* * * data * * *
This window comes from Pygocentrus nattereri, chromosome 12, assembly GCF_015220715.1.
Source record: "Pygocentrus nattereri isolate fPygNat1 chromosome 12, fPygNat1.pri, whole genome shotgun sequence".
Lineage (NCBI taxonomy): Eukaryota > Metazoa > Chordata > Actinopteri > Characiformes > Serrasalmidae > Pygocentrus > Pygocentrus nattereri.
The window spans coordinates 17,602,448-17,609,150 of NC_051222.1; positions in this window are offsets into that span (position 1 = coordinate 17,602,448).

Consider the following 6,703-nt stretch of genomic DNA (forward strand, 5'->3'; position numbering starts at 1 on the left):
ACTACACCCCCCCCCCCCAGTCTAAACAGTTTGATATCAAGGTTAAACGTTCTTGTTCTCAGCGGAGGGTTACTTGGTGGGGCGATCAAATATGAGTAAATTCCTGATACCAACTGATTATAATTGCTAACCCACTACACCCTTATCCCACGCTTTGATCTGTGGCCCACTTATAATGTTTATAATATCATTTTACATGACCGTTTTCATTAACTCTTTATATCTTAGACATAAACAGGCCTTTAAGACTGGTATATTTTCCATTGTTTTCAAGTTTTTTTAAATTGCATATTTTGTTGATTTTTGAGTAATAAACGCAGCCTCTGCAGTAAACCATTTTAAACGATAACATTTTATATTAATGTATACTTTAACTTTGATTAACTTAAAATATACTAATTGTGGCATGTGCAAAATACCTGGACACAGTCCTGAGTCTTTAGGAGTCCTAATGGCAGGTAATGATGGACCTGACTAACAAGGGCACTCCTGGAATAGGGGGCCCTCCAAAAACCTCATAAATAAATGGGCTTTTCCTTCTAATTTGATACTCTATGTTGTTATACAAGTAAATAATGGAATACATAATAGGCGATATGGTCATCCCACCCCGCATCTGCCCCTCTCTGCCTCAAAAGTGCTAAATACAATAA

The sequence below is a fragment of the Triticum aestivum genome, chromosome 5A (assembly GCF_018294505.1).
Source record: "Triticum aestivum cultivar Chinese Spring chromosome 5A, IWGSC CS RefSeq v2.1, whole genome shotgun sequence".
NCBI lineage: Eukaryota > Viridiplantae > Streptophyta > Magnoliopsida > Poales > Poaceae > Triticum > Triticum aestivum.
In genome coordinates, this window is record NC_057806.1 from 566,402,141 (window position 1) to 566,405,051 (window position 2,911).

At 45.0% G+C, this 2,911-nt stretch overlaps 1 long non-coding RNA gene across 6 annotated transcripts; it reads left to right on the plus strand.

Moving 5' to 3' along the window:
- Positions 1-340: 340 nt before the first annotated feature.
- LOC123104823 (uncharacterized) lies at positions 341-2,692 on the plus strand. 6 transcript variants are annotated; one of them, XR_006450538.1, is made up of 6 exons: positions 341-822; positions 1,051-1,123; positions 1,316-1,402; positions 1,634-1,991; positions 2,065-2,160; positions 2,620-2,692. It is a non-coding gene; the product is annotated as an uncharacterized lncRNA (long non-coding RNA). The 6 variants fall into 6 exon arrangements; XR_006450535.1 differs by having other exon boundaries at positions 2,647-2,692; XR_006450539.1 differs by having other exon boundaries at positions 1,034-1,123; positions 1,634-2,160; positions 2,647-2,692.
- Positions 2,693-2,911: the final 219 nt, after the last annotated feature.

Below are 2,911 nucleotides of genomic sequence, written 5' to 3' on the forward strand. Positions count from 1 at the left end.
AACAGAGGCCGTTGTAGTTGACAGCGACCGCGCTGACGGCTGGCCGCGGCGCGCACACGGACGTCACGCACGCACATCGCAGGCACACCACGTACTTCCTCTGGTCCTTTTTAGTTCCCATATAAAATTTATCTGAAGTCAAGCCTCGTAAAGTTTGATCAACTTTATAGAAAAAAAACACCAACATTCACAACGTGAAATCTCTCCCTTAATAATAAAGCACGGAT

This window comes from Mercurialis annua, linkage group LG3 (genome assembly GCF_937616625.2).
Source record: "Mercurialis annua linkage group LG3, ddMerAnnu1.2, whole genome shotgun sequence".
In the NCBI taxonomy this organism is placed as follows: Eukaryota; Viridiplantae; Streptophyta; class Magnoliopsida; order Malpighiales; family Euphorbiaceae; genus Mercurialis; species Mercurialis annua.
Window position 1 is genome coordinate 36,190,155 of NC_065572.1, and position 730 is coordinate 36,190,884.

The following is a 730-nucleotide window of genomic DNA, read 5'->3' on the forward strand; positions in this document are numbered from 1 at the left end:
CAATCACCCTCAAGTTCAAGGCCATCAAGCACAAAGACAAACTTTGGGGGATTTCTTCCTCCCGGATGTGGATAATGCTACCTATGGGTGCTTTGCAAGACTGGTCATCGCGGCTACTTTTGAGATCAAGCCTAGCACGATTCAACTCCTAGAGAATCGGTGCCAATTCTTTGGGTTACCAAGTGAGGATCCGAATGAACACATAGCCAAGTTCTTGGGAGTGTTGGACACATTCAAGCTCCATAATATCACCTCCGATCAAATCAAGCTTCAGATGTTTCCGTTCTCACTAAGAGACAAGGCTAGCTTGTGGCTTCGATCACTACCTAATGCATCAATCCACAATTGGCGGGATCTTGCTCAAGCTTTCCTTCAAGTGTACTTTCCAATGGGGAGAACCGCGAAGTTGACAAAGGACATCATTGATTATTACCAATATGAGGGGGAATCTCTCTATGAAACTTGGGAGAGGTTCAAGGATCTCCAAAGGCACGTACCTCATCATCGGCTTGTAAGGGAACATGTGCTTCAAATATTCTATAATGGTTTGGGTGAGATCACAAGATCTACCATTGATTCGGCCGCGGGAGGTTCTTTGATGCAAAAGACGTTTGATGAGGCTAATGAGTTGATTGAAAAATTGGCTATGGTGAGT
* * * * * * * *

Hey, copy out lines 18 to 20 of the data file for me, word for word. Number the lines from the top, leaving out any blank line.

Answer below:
This window comes from Mercurialis annua, linkage group LG3 (genome assembly GCF_937616625.2).
Source record: "Mercurialis annua linkage group LG3, ddMerAnnu1.2, whole genome shotgun sequence".
In the NCBI taxonomy this organism is placed as follows: Eukaryota; Viridiplantae; Streptophyta; class Magnoliopsida; order Malpighiales; family Euphorbiaceae; genus Mercurialis; species Mercurialis annua.